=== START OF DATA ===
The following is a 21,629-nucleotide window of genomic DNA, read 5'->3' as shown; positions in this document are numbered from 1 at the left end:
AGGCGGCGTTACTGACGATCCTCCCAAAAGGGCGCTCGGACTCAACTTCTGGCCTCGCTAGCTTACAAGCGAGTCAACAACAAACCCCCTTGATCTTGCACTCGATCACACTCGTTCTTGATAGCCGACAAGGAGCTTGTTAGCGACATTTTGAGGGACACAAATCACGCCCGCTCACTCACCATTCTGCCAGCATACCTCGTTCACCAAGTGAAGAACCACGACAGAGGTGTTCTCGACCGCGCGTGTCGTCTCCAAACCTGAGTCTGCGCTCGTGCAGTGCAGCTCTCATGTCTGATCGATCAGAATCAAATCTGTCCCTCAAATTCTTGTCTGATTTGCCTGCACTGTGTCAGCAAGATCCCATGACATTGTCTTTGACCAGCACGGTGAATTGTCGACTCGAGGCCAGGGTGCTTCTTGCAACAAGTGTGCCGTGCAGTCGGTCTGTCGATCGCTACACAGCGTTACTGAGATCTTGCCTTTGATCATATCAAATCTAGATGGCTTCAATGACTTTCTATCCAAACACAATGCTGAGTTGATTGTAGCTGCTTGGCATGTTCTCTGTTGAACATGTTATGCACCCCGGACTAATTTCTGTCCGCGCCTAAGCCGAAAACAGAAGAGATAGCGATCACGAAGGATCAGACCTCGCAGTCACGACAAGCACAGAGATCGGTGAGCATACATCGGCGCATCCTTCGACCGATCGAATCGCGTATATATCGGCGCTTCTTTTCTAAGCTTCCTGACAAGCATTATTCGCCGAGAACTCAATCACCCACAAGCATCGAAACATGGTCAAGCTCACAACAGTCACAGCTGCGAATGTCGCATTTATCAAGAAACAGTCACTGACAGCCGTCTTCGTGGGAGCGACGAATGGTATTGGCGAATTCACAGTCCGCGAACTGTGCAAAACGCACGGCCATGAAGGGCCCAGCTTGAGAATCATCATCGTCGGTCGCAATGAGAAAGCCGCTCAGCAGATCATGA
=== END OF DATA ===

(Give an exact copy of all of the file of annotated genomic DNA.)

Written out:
The following is a 21,629-nucleotide window of genomic DNA, read 5'->3' as shown; positions in this document are numbered from 1 at the left end:
AGGCGGCGTTACTGACGATCCTCCCAAAAGGGCGCTCGGACTCAACTTCTGGCCTCGCTAGCTTACAAGCGAGTCAACAACAAACCCCCTTGATCTTGCACTCGATCACACTCGTTCTTGATAGCCGACAAGGAGCTTGTTAGCGACATTTTGAGGGACACAAATCACGCCCGCTCACTCACCATTCTGCCAGCATACCTCGTTCACCAAGTGAAGAACCACGACAGAGGTGTTCTCGACCGCGCGTGTCGTCTCCAAACCTGAGTCTGCGCTCGTGCAGTGCAGCTCTCATGTCTGATCGATCAGAATCAAATCTGTCCCTCAAATTCTTGTCTGATTTGCCTGCACTGTGTCAGCAAGATCCCATGACATTGTCTTTGACCAGCACGGTGAATTGTCGACTCGAGGCCAGGGTGCTTCTTGCAACAAGTGTGCCGTGCAGTCGGTCTGTCGATCGCTACACAGCGTTACTGAGATCTTGCCTTTGATCATATCAAATCTAGATGGCTTCAATGACTTTCTATCCAAACACAATGCTGAGTTGATTGTAGCTGCTTGGCATGTTCTCTGTTGAACATGTTATGCACCCCGGACTAATTTCTGTCCGCGCCTAAGCCGAAAACAGAAGAGATAGCGATCACGAAGGATCAGACCTCGCAGTCACGACAAGCACAGAGATCGGTGAGCATACATCGGCGCATCCTTCGACCGATCGAATCGCGTATATATCGGCGCTTCTTTTCTAAGCTTCCTGACAAGCATTATTCGCCGAGAACTCAATCACCCACAAGCATCGAAACATGGTCAAGCTCACAACAGTCACAGCTGCGAATGTCGCATTTATCAAGAAACAGTCACTGACAGCCGTCTTCGTGGGAGCGACGAATGGTATTGGCGAATTCACAGTCCGCGAACTGTGCAAAACGCACGGCCATGAAGGGCCCAGCTTGAGAATCATCATCGTCGGTCGCAATGAGAAAGCCGCTCAGCAGATCATGA